Restaurant Development & Design

MAR-APR 2018.

restaurant development + design is a user-driven resource for restaurant professionals charged with building new locations and remodeling existing units.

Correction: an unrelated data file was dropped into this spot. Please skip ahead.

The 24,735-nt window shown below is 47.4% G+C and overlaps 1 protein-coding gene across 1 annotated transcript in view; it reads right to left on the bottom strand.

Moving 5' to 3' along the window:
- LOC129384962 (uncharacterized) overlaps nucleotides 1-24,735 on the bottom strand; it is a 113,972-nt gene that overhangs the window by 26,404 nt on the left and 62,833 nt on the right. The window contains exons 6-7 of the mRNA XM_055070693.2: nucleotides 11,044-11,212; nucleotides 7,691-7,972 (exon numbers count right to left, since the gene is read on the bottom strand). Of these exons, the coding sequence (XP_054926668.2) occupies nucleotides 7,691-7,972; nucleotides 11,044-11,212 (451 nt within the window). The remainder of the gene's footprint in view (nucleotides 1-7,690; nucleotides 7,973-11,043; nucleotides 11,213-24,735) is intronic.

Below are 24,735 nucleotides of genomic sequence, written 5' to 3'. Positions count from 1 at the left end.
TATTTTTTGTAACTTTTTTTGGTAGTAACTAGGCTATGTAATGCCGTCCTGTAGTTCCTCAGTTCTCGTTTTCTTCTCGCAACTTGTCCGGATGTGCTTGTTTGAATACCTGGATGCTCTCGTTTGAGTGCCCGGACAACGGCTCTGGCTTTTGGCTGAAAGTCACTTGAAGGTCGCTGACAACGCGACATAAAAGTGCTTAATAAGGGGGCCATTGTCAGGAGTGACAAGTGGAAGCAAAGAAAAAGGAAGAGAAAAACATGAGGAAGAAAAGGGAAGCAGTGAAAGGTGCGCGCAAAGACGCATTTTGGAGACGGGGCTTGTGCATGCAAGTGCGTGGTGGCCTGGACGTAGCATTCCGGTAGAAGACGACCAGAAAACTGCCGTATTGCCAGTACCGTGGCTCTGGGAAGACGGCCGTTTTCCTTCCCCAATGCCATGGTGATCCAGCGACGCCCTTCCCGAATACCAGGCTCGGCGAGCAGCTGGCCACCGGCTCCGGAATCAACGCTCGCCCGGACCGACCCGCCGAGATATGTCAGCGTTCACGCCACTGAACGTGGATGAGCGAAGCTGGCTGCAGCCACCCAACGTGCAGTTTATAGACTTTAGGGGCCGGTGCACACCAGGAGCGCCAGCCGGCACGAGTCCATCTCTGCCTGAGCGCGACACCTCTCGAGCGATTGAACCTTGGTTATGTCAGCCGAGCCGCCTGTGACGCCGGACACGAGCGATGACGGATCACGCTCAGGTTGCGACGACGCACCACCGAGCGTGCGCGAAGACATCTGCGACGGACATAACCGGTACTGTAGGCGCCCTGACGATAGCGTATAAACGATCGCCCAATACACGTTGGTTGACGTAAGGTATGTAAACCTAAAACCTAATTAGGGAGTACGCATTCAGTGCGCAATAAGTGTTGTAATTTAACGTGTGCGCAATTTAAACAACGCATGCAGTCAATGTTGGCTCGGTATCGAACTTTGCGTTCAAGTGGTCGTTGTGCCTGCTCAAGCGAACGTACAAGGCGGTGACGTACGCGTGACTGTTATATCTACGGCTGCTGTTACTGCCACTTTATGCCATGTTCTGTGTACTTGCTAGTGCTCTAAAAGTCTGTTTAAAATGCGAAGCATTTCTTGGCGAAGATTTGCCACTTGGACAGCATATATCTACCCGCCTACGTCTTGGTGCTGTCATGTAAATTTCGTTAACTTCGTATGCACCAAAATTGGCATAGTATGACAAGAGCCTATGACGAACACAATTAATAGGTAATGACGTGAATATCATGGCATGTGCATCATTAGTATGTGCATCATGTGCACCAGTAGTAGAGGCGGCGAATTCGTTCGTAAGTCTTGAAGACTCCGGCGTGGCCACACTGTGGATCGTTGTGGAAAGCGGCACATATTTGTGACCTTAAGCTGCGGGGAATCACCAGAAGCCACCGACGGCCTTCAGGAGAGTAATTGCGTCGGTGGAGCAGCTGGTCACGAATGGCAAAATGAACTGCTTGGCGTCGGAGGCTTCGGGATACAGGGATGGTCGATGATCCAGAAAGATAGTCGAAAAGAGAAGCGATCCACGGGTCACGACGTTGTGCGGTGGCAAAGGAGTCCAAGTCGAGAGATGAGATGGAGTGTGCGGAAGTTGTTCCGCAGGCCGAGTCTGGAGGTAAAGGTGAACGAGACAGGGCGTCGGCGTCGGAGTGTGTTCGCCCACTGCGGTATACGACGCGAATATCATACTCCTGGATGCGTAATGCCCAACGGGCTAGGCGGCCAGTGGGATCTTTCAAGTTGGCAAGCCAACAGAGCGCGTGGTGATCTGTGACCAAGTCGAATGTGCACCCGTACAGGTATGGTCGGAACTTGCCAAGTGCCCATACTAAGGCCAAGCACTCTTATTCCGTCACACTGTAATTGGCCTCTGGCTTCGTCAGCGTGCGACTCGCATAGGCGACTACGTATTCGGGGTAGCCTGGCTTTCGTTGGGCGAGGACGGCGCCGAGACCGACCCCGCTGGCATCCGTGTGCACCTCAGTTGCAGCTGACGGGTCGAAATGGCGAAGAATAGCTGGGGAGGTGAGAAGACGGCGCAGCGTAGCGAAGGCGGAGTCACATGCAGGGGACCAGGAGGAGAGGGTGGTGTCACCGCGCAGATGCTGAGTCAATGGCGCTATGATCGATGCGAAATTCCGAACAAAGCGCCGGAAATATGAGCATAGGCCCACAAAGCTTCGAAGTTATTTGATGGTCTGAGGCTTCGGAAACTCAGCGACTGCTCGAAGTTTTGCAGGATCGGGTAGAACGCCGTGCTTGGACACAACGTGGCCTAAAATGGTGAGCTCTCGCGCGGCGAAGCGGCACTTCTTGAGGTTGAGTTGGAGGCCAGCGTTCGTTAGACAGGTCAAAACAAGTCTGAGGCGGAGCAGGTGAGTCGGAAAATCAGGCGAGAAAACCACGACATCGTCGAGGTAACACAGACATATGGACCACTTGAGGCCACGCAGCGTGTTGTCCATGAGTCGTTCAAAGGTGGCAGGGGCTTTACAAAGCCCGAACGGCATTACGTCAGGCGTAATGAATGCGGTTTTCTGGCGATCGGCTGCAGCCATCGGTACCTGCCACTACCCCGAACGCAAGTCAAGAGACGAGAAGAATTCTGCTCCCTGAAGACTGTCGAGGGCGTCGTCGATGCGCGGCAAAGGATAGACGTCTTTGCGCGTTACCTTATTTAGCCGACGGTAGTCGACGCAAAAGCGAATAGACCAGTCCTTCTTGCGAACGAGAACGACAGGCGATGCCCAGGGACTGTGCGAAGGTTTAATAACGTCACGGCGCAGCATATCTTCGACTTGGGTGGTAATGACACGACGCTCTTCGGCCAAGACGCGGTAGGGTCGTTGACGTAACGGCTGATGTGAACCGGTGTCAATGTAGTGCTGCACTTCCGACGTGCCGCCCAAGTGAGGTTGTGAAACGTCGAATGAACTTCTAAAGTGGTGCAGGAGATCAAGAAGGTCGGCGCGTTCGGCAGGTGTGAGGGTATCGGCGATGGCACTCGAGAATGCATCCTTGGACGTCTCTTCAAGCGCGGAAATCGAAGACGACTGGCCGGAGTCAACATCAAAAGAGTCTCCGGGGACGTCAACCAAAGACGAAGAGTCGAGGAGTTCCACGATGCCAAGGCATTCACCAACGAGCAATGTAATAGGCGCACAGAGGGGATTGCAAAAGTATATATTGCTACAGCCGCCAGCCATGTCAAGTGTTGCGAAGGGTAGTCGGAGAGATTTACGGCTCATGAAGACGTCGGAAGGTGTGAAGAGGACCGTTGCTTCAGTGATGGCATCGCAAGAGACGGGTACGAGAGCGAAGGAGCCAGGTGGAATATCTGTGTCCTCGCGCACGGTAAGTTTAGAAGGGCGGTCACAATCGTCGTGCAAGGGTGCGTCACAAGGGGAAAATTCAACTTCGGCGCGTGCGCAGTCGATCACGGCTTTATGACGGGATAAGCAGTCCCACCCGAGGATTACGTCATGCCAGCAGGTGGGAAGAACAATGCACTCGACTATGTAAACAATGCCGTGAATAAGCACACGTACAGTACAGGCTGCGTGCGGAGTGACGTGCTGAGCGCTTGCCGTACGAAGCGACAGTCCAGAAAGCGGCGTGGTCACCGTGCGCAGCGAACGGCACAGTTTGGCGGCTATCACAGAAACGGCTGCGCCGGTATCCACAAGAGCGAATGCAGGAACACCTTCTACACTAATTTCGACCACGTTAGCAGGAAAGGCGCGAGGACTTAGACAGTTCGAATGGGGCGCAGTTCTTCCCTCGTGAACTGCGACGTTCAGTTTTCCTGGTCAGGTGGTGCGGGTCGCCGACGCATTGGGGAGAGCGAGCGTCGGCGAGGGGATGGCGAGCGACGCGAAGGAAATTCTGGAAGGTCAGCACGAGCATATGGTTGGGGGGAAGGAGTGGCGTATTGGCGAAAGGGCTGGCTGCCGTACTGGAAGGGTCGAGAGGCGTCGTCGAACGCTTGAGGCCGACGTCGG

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M A R C H / A P R I L 2 0 1 8 • r e s t a u r a n t d e v e l o p m e n t + d e s i g n • 6 9 + Retail restaurants. We'll see 2018 developing more multifunctional spaces where retail and dining merge. Roman & Williams recently opened a retail space in SoHo that includes a cafe and flower shop within the retail space. We've seen other similar developments where a coffee shop shares a space with a bookstore and candle company. This symbiosis allows the de- sign to define each shop within a shop while still supporting the larger design concept. Bonus Trend + Local sourcing. Rather than de- signing with products from national distributors, we see a trend toward working with homegrown fabricators to specify design components within restaurants. This trend embraces the maker movement and supports the growth of local economies, which is especially important in burgeoning cities like Nashville and Detroit. At Gotham Market at the Ashland in Brooklyn, custom black steel pipe chandeliers, which have exposed fila- ment bulbs and custom glass globes, were made across the street from the food hall at UrbanGlass by artist Adam Holtzinger. Each food concept also features an open kitchen. + Open kitchens. We are currently working on a project, Hell's Kitchen, which highlights another key trend: open kitchens. Diners are looking for experiences and more insight to the creation of their food, so design has morphed to dissolve the wall between diner and chef. By designing restaurants around an open kitchen, the craft of cooking is highlighted, and the diners can see, hear and smell the food being prepared. Image courtesy of Jeffrey Beers International Image courtesy of Eric Laignel + Technology and video integration. Video art within the restaurant is an increas- ingly popular design compo- nent. Livestreaming videos of food being prepared in the kitchen and allowing diners to track their order's progress is an exciting new component that will greatly affect restaurant design in the years to come. Bonus Trend + Sleek and rich overtakes industrial. We are also seeing a decline in the rustic and industrial aesthetic and a shift toward a cleaner, minimal approach. Sleeker surfaces, richer woods, more luxurious furniture and engineered detailing will all be more prevalent in the upcoming years. We employed this aesthetic at Curtis Stone's SHARE restaurant for Princess Cruises. An additional shift in materials will be seen in metal finishes, with a move away from the warm tones of brass and copper and toward polished and satin nickel finishes. Image courtesy of Share

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